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Care Home Costs

You may need to consider future care home costs as they can readily exceed £1000 per week and your ability to pay will be determined by a means test called Care Needs Assessment.

Who pays for care home costs?

The average cost for a care home is £33,853 p.a. in England and Wales with nursing home fees averaging £47,320 p.a. Paying for care whilst remaining in the family home can also be extremely expensive. An individual’s entire life savings can be spent on care, often with the family home being sold to meet the costs.

 

However, if an individual’s primary need for care is a health need, the full cost of their care should be paid by the NHS via funding called Continuing Healthcare Funding (CHC funding). This is free, not means tested and can cover up to 100% of care costs.

 

If an individual’s need for care is due to decreasing mental capacity and simple old age however, paying for the cost of care will depend on a valuation of a person’s assets. In England and Northern Ireland the savings threshold, including the value of any property, is £23,250, In Wales, £24,000 and in Scotland £27,250.

 

If your assets exceed the threshold, you will be classified as a self-funder and expected to pay your fees in full from your own income, savings account or property’s value. However, even if you are found to be over the threshold and need to self-fund, you might be eligible for other forms of financial help. For example:

|Attendance Allowance

Personal Independence Allowance

Carer’s Allowance if you have a carer

 

Avoidance?

Deliberate deprivation of assets is when you try to decrease the total valuation of your wealth so that you don’t have to self-fund the care you need. There is no limit to how far back the local authority can look to work out whether any care home fee avoidance has place. If the council concludes that you intentionally reduced your income, property or savings, then they might calculate how much you need to put towards the cost of your care home as if you still had the money you spent or gave away.

 

Giving away money or assets will not always be considered deliberate deprivation if you could not reasonably have known that you would soon need care. Some reasons you may be giving gifts are:

Helping loved ones who are struggling financially

You are still in good health and want to go on a well-deserved holiday in retirement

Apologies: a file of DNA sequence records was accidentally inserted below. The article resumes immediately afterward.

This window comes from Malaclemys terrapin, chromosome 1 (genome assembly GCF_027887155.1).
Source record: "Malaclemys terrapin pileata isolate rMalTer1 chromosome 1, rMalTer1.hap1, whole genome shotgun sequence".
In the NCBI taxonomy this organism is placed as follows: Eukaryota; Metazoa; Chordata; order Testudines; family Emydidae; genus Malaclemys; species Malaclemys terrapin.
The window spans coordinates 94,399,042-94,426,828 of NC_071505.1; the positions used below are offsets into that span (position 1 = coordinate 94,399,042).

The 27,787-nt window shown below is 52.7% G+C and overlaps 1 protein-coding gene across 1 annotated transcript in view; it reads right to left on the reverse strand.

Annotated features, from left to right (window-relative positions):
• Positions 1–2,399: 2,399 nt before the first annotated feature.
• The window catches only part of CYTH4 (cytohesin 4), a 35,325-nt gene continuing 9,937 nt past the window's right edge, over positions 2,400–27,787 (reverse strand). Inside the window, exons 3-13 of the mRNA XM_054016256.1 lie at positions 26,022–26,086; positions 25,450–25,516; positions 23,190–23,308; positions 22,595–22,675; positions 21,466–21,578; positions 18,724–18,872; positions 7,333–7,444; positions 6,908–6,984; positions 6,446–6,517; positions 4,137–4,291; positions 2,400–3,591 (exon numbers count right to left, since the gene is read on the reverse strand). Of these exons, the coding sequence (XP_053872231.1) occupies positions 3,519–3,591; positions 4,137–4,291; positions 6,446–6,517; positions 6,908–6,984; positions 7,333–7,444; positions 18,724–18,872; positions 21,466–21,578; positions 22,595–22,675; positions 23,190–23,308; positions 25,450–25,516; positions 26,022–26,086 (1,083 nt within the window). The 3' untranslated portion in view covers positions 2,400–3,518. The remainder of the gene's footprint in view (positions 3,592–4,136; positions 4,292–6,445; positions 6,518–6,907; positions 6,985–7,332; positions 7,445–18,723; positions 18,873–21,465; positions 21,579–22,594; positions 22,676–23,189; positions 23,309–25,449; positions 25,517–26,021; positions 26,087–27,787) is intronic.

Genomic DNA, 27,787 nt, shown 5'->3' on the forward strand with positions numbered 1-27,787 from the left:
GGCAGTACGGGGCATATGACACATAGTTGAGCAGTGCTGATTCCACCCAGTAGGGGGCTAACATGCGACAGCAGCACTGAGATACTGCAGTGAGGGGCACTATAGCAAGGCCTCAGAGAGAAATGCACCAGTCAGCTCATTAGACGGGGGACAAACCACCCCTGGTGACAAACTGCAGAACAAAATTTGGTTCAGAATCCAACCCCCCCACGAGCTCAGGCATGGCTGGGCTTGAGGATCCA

You would like to see your children or grandchildren enjoy a gift of tax-free money

 

How to avoid selling your house to pay for care

It is understandable that you might want to search for options and advice about how to protect assets, such as the house you live in, when it comes to paying for care in the future. There are several options on offer that a person could consider. For example: Trusts, equity release and deferred payment agreements are all things that people have done while they still enjoy good health.

 

Can I protect my home from care costs?

You can retain ownership of a property while funding the cost of care through equity release. This allows you to access some of the value of your home without having to sell it.

 

What are deferred payment schemes?

 A deferred payment agreement is a loan provided by your local council to help towards the cost of care. A loan is secured against your home and will usually have a fixed interest rate. It retains home ownership and delays payment of care home fees until  after your death.

 

It is also worth knowing that you can usually rent out your home and put that income towards the cost of your care.

 

Can putting a house in Trust avoid its value being assessed for self-funding?

Some people may consider putting their home into a Trust. If you do this you will no longer own it, and you can’t take it back.

 

Putting a home into a Trust to avoid paying care fees will be classed as deliberate deprivation of assets. If the council suspect that you could have known at the time of setting up a Trust that you would soon have to pay the cost of nursing or care home services, then you will not gain any benefit. You must have other legitimate reasons for putting a property into Trust and do so while you are fit and healthy.

 

The most common kind of Trust is known as a Protective Property Trust. This type of Trust lets you ring-fence a percentage of the property for your loved ones to inherit after your death. They also go by the name of Property Trust Wills. For further information see our guide Property Trusts.

 

How do I protect my assets from nursing home expenses?

Hiding money from social services to avoid paying for care is against the law. Local government has cracked down on those intentionally using Trusts to gift their property to their family to avoid fees. However, if you pass assets to Trustees such as children or a partner while still healthy and are not expecting to pay for nursing care in the near future, then there are routes such as a Protective Property Trust that could be used.

Consider a legal professional or a solicitor

to arrange a Property Protective Trust.

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